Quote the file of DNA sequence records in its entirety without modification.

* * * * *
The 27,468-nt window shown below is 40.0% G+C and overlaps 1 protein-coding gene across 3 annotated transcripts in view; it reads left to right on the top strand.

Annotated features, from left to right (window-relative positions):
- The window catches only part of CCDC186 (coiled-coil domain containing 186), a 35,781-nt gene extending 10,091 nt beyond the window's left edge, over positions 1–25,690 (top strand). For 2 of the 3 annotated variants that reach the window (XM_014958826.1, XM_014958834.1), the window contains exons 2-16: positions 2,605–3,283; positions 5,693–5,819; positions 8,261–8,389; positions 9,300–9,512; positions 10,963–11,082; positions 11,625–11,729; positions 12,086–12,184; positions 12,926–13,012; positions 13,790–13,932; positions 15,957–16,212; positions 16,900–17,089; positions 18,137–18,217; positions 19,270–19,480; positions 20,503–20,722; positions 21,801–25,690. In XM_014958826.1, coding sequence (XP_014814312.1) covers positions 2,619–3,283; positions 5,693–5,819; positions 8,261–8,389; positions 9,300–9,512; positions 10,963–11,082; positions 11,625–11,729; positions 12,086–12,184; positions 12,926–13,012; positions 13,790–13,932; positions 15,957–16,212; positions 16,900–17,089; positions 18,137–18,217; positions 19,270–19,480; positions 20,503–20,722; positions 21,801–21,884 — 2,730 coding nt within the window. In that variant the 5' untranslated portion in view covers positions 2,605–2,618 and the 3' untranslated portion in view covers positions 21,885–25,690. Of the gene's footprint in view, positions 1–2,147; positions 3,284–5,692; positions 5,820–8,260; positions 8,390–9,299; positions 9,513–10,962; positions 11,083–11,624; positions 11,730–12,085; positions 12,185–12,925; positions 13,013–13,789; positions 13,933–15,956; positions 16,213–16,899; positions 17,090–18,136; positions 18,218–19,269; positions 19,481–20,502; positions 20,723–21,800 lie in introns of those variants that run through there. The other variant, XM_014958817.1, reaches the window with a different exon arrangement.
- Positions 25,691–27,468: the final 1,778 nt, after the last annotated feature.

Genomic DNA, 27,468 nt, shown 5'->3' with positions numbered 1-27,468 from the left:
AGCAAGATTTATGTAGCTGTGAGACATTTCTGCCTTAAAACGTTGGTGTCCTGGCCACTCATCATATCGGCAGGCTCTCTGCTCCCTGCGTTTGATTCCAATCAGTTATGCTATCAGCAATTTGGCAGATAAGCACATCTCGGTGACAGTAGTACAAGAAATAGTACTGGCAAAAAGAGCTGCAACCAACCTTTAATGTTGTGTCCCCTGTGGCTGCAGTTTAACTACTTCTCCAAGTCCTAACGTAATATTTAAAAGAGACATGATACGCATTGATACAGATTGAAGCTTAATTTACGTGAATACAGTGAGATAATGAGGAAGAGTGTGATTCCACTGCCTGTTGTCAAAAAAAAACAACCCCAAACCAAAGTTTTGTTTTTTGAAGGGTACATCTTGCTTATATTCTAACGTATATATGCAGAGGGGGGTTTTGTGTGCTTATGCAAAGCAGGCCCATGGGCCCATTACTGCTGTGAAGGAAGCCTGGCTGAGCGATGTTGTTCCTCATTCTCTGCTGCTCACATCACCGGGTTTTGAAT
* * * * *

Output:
The 27,468-nt window shown below is 40.0% G+C and overlaps 1 protein-coding gene across 3 annotated transcripts in view; it reads left to right on the top strand.

Annotated features, from left to right (window-relative positions):
- The window catches only part of CCDC186 (coiled-coil domain containing 186), a 35,781-nt gene extending 10,091 nt beyond the window's left edge, over positions 1–25,690 (top strand). For 2 of the 3 annotated variants that reach the window (XM_014958826.1, XM_014958834.1), the window contains exons 2-16: positions 2,605–3,283; positions 5,693–5,819; positions 8,261–8,389; positions 9,300–9,512; positions 10,963–11,082; positions 11,625–11,729; positions 12,086–12,184; positions 12,926–13,012; positions 13,790–13,932; positions 15,957–16,212; positions 16,900–17,089; positions 18,137–18,217; positions 19,270–19,480; positions 20,503–20,722; positions 21,801–25,690. In XM_014958826.1, coding sequence (XP_014814312.1) covers positions 2,619–3,283; positions 5,693–5,819; positions 8,261–8,389; positions 9,300–9,512; positions 10,963–11,082; positions 11,625–11,729; positions 12,086–12,184; positions 12,926–13,012; positions 13,790–13,932; positions 15,957–16,212; positions 16,900–17,089; positions 18,137–18,217; positions 19,270–19,480; positions 20,503–20,722; positions 21,801–21,884 — 2,730 coding nt within the window. In that variant the 5' untranslated portion in view covers positions 2,605–2,618 and the 3' untranslated portion in view covers positions 21,885–25,690. Of the gene's footprint in view, positions 1–2,147; positions 3,284–5,692; positions 5,820–8,260; positions 8,390–9,299; positions 9,513–10,962; positions 11,083–11,624; positions 11,730–12,085; positions 12,185–12,925; positions 13,013–13,789; positions 13,933–15,956; positions 16,213–16,899; positions 17,090–18,136; positions 18,218–19,269; positions 19,481–20,502; positions 20,723–21,800 lie in introns of those variants that run through there. The other variant, XM_014958817.1, reaches the window with a different exon arrangement.
- Positions 25,691–27,468: the final 1,778 nt, after the last annotated feature.

Genomic DNA, 27,468 nt, shown 5'->3' with positions numbered 1-27,468 from the left:
AGCAAGATTTATGTAGCTGTGAGACATTTCTGCCTTAAAACGTTGGTGTCCTGGCCACTCATCATATCGGCAGGCTCTCTGCTCCCTGCGTTTGATTCCAATCAGTTATGCTATCAGCAATTTGGCAGATAAGCACATCTCGGTGACAGTAGTACAAGAAATAGTACTGGCAAAAAGAGCTGCAACCAACCTTTAATGTTGTGTCCCCTGTGGCTGCAGTTTAACTACTTCTCCAAGTCCTAACGTAATATTTAAAAGAGACATGATACGCATTGATACAGATTGAAGCTTAATTTACGTGAATACAGTGAGATAATGAGGAAGAGTGTGATTCCACTGCCTGTTGTCAAAAAAAAACAACCCCAAACCAAAGTTTTGTTTTTTGAAGGGTACATCTTGCTTATATTCTAACGTATATATGCAGAGGGGGGTTTTGTGTGCTTATGCAAAGCAGGCCCATGGGCCCATTACTGCTGTGAAGGAAGCCTGGCTGAGCGATGTTGTTCCTCATTCTCTGCTGCTCACATCACCGGGTTTTGAAT